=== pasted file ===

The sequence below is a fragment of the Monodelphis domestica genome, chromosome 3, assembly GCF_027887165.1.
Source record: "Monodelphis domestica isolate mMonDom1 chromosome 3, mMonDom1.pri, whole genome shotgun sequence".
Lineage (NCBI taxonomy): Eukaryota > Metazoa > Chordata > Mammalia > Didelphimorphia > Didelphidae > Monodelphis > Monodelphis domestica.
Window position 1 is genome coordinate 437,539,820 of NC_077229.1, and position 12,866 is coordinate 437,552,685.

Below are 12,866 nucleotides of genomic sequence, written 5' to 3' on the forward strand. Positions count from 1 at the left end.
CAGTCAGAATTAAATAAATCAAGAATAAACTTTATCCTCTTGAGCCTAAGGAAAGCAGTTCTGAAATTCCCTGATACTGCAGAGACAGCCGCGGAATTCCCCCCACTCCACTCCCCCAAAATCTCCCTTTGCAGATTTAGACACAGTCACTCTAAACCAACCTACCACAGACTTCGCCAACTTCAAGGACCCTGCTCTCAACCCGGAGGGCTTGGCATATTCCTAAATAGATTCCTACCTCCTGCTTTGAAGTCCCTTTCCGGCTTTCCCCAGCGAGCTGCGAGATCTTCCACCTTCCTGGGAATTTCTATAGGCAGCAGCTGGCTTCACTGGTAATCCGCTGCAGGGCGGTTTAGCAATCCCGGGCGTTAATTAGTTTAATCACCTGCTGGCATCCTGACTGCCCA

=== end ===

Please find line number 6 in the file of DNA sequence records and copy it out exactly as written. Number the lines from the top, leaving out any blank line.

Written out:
CAGTCAGAATTAAATAAATCAAGAATAAACTTTATCCTCTTGAGCCTAAGGAAAGCAGTTCTGAAATTCCCTGATACTGCAGAGACAGCCGCGGAATTCCCCCCACTCCACTCCCCCAAAATCTCCCTTTGCAGATTTAGACACAGTCACTCTAAACCAACCTACCACAGACTTCGCCAACTTCAAGGACCCTGCTCTCAACCCGGAGGGCTTGGCATATTCCTAAATAGATTCCTACCTCCTGCTTTGAAGTCCCTTTCCGGCTTTCCCCAGCGAGCTGCGAGATCTTCCACCTTCCTGGGAATTTCTATAGGCAGCAGCTGGCTTCACTGGTAATCCGCTGCAGGGCGGTTTAGCAATCCCGGGCGTTAATTAGTTTAATCACCTGCTGGCATCCTGACTGCCCA